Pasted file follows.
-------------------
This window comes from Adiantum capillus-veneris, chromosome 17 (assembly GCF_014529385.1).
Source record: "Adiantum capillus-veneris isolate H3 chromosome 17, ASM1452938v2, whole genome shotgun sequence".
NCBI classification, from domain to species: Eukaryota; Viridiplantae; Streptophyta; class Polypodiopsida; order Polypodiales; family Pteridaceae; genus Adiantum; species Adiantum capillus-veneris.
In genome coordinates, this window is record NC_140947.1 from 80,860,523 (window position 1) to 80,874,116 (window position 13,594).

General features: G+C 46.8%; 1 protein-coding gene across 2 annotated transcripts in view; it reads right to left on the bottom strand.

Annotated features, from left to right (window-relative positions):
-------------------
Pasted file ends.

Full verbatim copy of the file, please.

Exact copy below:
This window comes from Adiantum capillus-veneris, chromosome 17 (assembly GCF_014529385.1).
Source record: "Adiantum capillus-veneris isolate H3 chromosome 17, ASM1452938v2, whole genome shotgun sequence".
NCBI classification, from domain to species: Eukaryota; Viridiplantae; Streptophyta; class Polypodiopsida; order Polypodiales; family Pteridaceae; genus Adiantum; species Adiantum capillus-veneris.
In genome coordinates, this window is record NC_140947.1 from 80,860,523 (window position 1) to 80,874,116 (window position 13,594).

General features: G+C 46.8%; 1 protein-coding gene across 2 annotated transcripts in view; it reads right to left on the bottom strand.

Annotated features, from left to right (window-relative positions):